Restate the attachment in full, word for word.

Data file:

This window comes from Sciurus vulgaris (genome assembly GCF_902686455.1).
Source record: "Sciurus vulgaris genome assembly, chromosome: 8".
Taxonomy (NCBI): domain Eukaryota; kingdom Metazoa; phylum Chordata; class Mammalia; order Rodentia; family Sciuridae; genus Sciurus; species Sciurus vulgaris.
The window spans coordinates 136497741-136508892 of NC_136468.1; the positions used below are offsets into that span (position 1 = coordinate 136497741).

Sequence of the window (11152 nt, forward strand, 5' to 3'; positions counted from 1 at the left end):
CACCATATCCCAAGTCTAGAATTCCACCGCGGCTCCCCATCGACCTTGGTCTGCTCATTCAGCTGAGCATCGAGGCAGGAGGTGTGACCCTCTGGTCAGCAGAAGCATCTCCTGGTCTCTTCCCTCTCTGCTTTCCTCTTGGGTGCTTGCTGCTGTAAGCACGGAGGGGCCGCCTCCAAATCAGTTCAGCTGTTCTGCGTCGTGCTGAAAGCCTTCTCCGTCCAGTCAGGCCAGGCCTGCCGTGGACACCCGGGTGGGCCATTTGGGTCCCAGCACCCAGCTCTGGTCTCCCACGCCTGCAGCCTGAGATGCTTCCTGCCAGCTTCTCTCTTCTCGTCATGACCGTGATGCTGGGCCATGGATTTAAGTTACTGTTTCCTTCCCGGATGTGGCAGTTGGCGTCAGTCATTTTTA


This window comes from Sciurus vulgaris (genome assembly GCF_902686455.1).
Source record: "Sciurus vulgaris genome assembly, chromosome: 8".
Taxonomy (NCBI): domain Eukaryota; kingdom Metazoa; phylum Chordata; class Mammalia; order Rodentia; family Sciuridae; genus Sciurus; species Sciurus vulgaris.
The window spans coordinates 136497741-136508892 of NC_136468.1; the positions used below are offsets into that span (position 1 = coordinate 136497741).

Sequence of the window (11152 nt, forward strand, 5' to 3'; positions counted from 1 at the left end):
CACCATATCCCAAGTCTAGAATTCCACCGCGGCTCCCCATCGACCTTGGTCTGCTCATTCAGCTGAGCATCGAGGCAGGAGGTGTGACCCTCTGGTCAGCAGAAGCATCTCCTGGTCTCTTCCCTCTCTGCTTTCCTCTTGGGTGCTTGCTGCTGTAAGCACGGAGGGGCCGCCTCCAAATCAGTTCAGCTGTTCTGCGTCGTGCTGAAAGCCTTCTCCGTCCAGTCAGGCCAGGCCTGCCGTGGACACCCGGGTGGGCCATTTGGGTCCCAGCACCCAGCTCTGGTCTCCCACGCCTGCAGCCTGAGATGCTTCCTGCCAGCTTCTCTCTTCTCGTCATGACCGTGATGCTGGGCCATGGATTTAAGTTACTGTTTCCTTCCCGGATGTGGCAGTTGGCGTCAGTCATTTTTA